Monday, September 21, 2015

Who is the link between Frederick W. Taylor and Batman?


by Scott Smith (scott.smith@stevens.edu)



Of the thousands of items in the Samuel C. Williams Library’s Frederick Winslow Taylor Collection, my hands-down favorite is the correspondence between Taylor and Scudder Klyce, whose 1921 book, Universe, influenced comic book writer Alan Grant’s creation of Anarky, an adversary of Batman.
Taylor and Klyce exchanged letters steadily between June 1911 and November 1914; however, the 65 pages of correspondence written between the two in June 1911, make for a fascinating look at both men’s views of scientific management as something more than a way of running a shop floor. Klyce’s first letter to Taylor, dated June 2, 1911, was written the same day that Klyce had attended a talk Taylor gave at the School of Marine Engineering in Philadelphia. Showing no lack of self-confidence, the 31-year-old Klyce, a Naval officer, began his letter, “Since hearing your talk this morning some comments have occurred to me which probably will be of interest to you, and which may be of value.” He then continued--for eight pages--to explain to Taylor why Taylor’s principles are correct and to outline his own theory of economics and the bonus system. The letter is a wonder of graphology: handwritten in ink, with words closely spaced; the lines slanting slightly up to the right. He concluded with, “This is all very condensed and I shall be glad to expand any of it which does not seem sufficiently proved,” followed by an offer to meet personally with Taylor to talk more. In short, it’s a letter that, not just by its content but also by its length, appearance, and the fact that it was written on the same day the writer had heard Taylor speak, hints at the personality behind the pen.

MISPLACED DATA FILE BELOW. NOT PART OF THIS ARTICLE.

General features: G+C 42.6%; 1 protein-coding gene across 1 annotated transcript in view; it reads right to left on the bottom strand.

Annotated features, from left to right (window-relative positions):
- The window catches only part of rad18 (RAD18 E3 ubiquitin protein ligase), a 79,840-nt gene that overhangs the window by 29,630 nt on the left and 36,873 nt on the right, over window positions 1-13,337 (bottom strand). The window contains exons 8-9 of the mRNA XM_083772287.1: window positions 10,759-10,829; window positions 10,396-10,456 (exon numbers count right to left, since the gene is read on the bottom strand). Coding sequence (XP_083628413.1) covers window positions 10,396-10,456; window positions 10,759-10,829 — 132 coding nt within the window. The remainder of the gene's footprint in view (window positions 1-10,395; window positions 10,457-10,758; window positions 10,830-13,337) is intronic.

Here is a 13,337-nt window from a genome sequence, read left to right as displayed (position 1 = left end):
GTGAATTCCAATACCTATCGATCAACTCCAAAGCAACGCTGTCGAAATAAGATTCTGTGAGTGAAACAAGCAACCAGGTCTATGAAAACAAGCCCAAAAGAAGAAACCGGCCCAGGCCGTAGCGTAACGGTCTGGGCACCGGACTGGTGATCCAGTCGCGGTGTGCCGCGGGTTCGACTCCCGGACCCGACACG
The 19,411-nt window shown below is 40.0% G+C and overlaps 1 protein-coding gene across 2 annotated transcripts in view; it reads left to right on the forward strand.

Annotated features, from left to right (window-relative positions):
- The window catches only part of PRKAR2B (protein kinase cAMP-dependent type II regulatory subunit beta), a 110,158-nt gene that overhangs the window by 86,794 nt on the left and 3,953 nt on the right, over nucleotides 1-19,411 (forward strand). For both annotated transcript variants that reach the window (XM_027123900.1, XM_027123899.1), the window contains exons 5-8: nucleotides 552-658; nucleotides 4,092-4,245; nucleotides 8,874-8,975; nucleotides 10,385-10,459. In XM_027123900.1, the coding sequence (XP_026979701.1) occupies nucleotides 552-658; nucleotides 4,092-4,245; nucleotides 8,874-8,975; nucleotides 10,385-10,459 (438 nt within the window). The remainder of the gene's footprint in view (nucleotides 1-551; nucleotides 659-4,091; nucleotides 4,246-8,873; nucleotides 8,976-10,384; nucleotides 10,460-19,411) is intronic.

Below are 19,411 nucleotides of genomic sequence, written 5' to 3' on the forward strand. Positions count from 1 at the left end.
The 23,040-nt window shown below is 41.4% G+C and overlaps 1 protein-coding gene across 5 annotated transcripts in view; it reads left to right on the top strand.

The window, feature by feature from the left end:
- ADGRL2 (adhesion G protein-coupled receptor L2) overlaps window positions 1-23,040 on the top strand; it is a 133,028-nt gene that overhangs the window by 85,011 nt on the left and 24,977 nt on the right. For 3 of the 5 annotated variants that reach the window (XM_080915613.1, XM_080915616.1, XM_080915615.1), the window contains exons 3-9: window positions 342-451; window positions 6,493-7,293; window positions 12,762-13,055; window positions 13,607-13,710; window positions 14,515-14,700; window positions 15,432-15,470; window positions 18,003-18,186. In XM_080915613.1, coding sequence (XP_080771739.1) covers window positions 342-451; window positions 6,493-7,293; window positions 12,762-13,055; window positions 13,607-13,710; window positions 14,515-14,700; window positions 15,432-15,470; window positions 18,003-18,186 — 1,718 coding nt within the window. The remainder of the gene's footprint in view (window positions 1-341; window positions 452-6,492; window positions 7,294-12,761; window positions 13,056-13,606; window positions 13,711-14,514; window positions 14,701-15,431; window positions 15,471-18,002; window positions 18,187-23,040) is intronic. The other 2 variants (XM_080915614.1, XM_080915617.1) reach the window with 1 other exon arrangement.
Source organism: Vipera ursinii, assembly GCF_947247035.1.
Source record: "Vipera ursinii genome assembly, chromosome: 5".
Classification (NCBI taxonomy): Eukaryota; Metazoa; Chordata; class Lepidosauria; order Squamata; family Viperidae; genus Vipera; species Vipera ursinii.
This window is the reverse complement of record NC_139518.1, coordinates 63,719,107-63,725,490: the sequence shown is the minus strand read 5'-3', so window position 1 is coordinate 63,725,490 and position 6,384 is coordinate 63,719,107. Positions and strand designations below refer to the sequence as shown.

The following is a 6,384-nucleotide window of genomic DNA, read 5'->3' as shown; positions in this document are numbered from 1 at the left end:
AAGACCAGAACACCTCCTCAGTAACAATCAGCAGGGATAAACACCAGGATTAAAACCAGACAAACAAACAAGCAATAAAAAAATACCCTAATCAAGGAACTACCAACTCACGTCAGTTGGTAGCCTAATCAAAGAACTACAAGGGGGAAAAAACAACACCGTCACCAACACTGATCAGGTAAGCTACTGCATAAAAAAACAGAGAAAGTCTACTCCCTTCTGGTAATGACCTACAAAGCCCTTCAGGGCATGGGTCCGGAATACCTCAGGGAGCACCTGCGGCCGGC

Taylor, because he had been traveling, didn’t receive the letter until June 6, when he promptly replied, “Your letter is intensely interesting to me, and I should especially appreciate the opportunity of making your acquaintance.” Klyce responded the same day, June 6, with a 12-page letter proclaiming scientific management as “the practical religion” that will, incidentally, “reform dogmatic science.” A few pages later, Klyce hints at his pursuit of the unifying philosophy that he will eventually describe in Universe:
I have been talking with a few scientists during the past week, as I have unified a few of their theories, and the narrowness of the scientist professor is pitiful; they define science as only that which can be put into a mathematical equation, and when I quoted experimental proof that the usual statement of the law of gravity was not absolutely accurate under any natural conditions and explained why, they could not controvert the proof but claimed that because the variation was so small that it could not be measured by science that it was not science.
And in a nine-page follow-up two days later to further outline his thinking on scientific management and religion, he writes:
Now, I have not written you the proof of this moral law; I have it poorly written down in about two hundred pages (emphasis mine), going at it from a scientific point of view. I haven’t found a scientist yet who would attack any part of this science, my statement of which is not conventional, and I have tried about a dozen.
Taylor’s subsequent responses to Klyce express appreciation for Klyce’s thinking about scientific management and encourage him to write up his ideas for publication in a national magazine, such as the Atlantic Monthly or the Century, with the suggestion that he “not go into such great detail that the ordinary readers will not have time to follow you.” In a 16-page letter written between June 14 and June 20, Klyce tells Taylor that he has started to write the article, and, in going over his ideas for the article he mentions his work on what will become Universe: